Mayerling tonight! Not sure I can take all this emotion!

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Ouch, indeed! I saw opening night. I liked the pared down sets (National Ballet is a touring company after all) and absence of lots of props. Like CC, I wasn't keen on a lot of the costumes. As for the choreography, there were some very good bits, eg Juliet's vision of her death and the dancing for Romeo and his friends, and I really liked the clear characterisation. I did feel though that the central relationship lacked a bit of passion. The balcony scene wasn't as affecting as the MacMillan one which has that great moment when Juliet runs down the steps. In this version the balcony is very side on and she just appears outside suddenly. I've just realised why I wasn't so keen on Cote's portrayal. I always think of Romeo as being a bit of a jack-the-lad and here, whether intentionally or otherwise, he comes across as a good boy and, consequently, a little bland. The stand out performance for me was Stanczyz as Mercutio.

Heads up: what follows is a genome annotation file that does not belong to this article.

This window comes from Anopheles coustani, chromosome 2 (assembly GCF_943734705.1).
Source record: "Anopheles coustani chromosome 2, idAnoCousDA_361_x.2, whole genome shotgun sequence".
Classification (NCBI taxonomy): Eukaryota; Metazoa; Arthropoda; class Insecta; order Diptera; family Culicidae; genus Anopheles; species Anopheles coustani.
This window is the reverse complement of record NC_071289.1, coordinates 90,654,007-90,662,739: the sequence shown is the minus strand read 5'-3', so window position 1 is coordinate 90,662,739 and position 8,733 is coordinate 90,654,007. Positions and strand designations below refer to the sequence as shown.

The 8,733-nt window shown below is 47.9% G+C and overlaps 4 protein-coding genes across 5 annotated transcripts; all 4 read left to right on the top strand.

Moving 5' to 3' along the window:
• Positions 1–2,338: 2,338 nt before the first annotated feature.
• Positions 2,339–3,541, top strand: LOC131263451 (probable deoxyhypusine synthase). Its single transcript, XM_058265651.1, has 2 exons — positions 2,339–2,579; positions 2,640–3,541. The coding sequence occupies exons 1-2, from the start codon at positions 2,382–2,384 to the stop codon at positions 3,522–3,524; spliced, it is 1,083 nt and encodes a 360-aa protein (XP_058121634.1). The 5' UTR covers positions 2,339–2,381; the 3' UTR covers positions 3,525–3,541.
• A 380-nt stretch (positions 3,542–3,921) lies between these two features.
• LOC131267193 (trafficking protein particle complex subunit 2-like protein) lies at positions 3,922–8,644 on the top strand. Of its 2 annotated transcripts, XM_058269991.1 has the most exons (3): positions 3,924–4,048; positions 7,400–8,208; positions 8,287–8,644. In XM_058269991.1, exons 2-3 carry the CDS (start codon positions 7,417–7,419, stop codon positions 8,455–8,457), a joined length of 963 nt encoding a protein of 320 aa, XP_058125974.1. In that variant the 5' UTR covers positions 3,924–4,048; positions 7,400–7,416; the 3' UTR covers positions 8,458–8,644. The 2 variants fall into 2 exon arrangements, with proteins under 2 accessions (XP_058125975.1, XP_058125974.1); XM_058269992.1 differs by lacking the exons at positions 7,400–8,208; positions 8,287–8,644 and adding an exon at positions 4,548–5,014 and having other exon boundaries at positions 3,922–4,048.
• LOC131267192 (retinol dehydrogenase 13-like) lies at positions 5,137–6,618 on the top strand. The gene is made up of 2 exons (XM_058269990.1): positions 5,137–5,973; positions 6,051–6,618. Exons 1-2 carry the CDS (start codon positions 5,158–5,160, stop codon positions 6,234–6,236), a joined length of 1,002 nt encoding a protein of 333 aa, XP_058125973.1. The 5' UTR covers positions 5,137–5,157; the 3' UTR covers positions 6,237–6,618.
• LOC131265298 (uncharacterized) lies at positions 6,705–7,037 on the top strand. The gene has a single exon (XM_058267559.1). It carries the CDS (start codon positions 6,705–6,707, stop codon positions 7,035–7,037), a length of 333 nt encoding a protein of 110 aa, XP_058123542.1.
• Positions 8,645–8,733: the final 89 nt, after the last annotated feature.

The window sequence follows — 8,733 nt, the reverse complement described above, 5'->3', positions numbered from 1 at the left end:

Edited by aileen
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My ds and I are going Sunday. I hope its better than what people are saying:(

Makes a change to treat my ds to watch a ballet as he is normally in them.

Hello Spax, I can tell you that the audiences here in Toronto and Ottawa have been very enthusiastic, so no point spoiling your anticipation of it by paying attention to the more negative critics, as you may be in total disagreement with them!

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Spax:  I agree entirely with Katherine, and I won't be cancelling our Sunday booking on account of any review thus far.  I'm sure your son will find much to admire in Ratmansky's work - the world is not chasing his tail for nothing - and I hope that you do too. 

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My ds and I are going Sunday. I hope its better than what people are saying:(

Makes a change to treat my ds to watch a ballet as he is normally in them.